Mike Bennie on why Australians are increasingly drinking the nebbiolo variety.
Nebbiolo is a finicky grape variety, rarely seen outside of the famed wine-growing regions of Barolo and Barbaresco in Piedmont, Italy, but there’s a sect of Australian wine producers who are obsessed with it. The best examples thrill drinkers with their haunting fragrance redolent of char, tar, decaying rose petals, pot pourri and cherries. The wines made from the dark skinned grape groan like Gregorian chants on the palate with firm, sinewy tannins. It’s a grape responsible for what could be argued are some of the world’s best wines, and longest to live in cellar.
“I think it makes the most perfumed, rustic, beautiful wines in the world,” says Luke Lambert, one of the young guns of Victoria’s Yarra Valley. “And there’s no other variety that compares to nebbiolo for food compatibility. It just makes you want to eat.”
Most winemakers agree it’s also one of the most challenging grape varieties to grow, needing plenty of time to ripen properly – preferably slowly – and it needs just the right amount of sunshine to negate the full force of tannin from its thick, chewy skins.
Australian grape growers are canny, however, and plantings of nebbiolo are found widely around Australian wine regions, albeit in generally small quantity. Wine merchant David Matters of Sydney’s Best Cellars sells plenty of examples from the spiritual home of Piedmont, but also reckons there’s potential Down Under. “When nebbiolo is grown in the right place in Australia, and handled judiciously by good winemakers, it’s fantastic,” he says.
“We’re seeing increasingly good wines, cellar-worthy wines, that stack up to the Italian yardsticks,” he continues. “There’s now a raft of Australians who are choosing to carefully work with nebbiolo, and the resulting wines should be firmly on the radars of those seeking medium weight, savoury red wines defined by tannin and fragrant perfume.”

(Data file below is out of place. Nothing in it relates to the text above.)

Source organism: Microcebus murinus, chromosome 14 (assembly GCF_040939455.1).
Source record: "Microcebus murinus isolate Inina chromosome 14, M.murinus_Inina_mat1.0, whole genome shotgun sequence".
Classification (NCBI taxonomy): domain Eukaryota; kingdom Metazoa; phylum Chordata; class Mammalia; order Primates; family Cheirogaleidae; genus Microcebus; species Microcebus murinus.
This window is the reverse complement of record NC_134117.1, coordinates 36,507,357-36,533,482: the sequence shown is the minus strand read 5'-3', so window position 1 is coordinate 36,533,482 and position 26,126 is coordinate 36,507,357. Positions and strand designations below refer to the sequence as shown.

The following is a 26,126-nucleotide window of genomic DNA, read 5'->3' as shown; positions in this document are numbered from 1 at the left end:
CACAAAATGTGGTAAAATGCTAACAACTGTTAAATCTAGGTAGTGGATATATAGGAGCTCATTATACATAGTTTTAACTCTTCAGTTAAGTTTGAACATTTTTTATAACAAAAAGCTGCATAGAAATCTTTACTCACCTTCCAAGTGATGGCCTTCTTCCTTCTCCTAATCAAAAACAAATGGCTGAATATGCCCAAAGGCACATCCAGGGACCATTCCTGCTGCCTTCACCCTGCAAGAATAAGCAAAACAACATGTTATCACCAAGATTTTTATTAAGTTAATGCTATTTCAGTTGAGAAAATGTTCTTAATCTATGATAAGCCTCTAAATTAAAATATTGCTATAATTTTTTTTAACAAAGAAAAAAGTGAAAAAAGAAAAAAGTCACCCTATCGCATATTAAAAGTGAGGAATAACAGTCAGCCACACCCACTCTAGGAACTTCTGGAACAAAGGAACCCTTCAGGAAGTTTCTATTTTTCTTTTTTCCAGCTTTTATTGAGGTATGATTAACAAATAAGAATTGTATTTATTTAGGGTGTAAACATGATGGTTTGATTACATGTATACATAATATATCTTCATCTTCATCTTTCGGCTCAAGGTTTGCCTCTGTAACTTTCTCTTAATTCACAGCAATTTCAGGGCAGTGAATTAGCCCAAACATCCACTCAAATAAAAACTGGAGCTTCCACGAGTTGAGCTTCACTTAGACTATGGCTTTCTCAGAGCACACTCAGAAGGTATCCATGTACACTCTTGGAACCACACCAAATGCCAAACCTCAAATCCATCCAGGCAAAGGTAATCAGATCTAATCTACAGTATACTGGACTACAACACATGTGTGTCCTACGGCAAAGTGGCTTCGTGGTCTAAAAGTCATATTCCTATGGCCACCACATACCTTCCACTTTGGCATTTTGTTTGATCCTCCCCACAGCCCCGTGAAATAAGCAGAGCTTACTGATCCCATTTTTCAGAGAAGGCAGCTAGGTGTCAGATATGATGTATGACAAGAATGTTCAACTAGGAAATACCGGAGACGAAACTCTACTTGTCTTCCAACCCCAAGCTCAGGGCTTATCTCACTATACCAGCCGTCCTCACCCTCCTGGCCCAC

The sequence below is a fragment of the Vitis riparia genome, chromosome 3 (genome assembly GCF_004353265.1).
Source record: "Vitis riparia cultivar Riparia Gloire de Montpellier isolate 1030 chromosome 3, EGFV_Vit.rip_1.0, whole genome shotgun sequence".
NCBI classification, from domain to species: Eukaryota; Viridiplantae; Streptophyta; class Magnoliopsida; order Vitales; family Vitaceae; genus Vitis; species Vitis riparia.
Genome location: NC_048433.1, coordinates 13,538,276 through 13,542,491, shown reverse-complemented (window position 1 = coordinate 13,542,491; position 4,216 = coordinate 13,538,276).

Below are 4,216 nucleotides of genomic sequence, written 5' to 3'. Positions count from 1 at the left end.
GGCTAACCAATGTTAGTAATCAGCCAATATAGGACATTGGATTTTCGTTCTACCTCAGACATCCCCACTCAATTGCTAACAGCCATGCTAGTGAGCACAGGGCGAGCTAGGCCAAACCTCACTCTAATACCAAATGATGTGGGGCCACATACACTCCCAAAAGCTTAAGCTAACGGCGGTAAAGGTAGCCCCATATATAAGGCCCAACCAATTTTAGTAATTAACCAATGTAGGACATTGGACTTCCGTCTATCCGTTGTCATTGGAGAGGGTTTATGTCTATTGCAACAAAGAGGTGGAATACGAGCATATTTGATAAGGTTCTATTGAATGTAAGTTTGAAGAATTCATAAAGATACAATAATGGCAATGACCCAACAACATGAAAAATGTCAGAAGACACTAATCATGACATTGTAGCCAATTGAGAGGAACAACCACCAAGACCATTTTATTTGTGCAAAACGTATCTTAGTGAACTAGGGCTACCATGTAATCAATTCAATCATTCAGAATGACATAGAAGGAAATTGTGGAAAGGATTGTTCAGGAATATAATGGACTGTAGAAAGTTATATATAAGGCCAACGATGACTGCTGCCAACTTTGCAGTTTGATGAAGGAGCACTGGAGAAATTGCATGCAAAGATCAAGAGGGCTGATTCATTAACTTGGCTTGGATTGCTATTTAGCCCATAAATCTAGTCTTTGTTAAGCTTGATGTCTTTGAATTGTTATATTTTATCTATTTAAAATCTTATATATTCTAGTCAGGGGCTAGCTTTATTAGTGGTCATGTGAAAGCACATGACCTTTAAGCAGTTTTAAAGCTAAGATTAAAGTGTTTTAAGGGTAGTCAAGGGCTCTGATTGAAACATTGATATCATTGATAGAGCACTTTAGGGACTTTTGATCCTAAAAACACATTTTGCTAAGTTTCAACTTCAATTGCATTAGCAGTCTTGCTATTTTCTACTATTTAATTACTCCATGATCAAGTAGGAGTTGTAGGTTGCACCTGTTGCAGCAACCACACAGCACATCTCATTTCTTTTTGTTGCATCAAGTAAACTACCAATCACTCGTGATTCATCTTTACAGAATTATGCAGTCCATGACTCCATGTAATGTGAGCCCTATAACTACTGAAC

To date, the best regions in Australia for growing and making nebbiolo are the Yarra Valley with its small clutch of producers including Luke Lambert and Mac Forbes, the cool reaches of the Adelaide Hills where Ngeringa and Adelina produce thrilling examples, King Valley where Pizzini create a mature release, heavy hitting style, and the Pyrenees of Victoria where a gaggle of younger generation producers like David Fletcher (who lives in Piedmont, but also makes Australian nebbiolo), works alongside Joshua Cooper, Lethbridge and Latta Wines, as examples.
Winemaker Colin McBryde brings to life nebbiolo under his Adelina label, and has several vintages under his belt working with vineyards in the Adelaide Hills. His fine, elegant expression of the variety is wildly perfumed and succulent in texture. “I like the disparity between that gentle colour and the often commanding tannin profile,” says McBryde. “I like tasting the grapes and being left with the flavour for near hours.”
“It seems like the ultimate challenge – to make varietal, expressive, savoury, perfumed nebbiolo here in Australia,” says Lambert, “There’s a long way to go but I think there will hopefully be some very serious Nebbiolo made here.”
Four to Try
2014 Luke Lambert Nebbiolo
(Yarra Valley, VIC, $55)
The Yarra Valley and nebbiolo are easy bedfellows, especially the Denton Vineyard where Lambert sources his fruit from. Perfume of red berries and pickled cherries with pepper, savoury nuttiness and dried herbs. The palate has a juiciness, brisk acidity and chompy tannins. Wonderful to drink and will cellar for a long time.
2014 Ravensworth Nebbiolo
(Hilltops, NSW, $33)
Winemaker Bryan Martin keeps the grape juice in contact with the grape skins for longer than most winemakers, and the result is a wine that shows ripeness of fruit, mouthwatering acidity and ropes of firm, dusty-textured tannins. It’s also wildly aromatic with briar and berry fruit. Stunning with red sauce pasta dishes.
2014 Latta Malakoff Young Skin No.1 Non Dos (Zero SO2) Nebbiolo
(Pyrenees, VIC, $40)
Young winemaker Owen Latta sources from the Malakoff Vineyard, ferments naturally, uses no additives, and finishes it off without adding sulphur as a preservative. Superb to drink – shows amaro, earth and dark fruit in bouquet, and is supple in the palate with soft, powdery tannins. Yum.
2012 Adelina Nebbiolo
(Adelaide Hills, SA, $40)
This is the kind of nebbiolo that Italianophile naysayers of Australian examples need to see. Bold perfume. Heroic tannin. Succulence. Complexity. Impossibly long in flavour. It flushes the palate with savoury yet brooding fruit flavour. It works with charred steaks, stews, terrine, pizza. Bravo.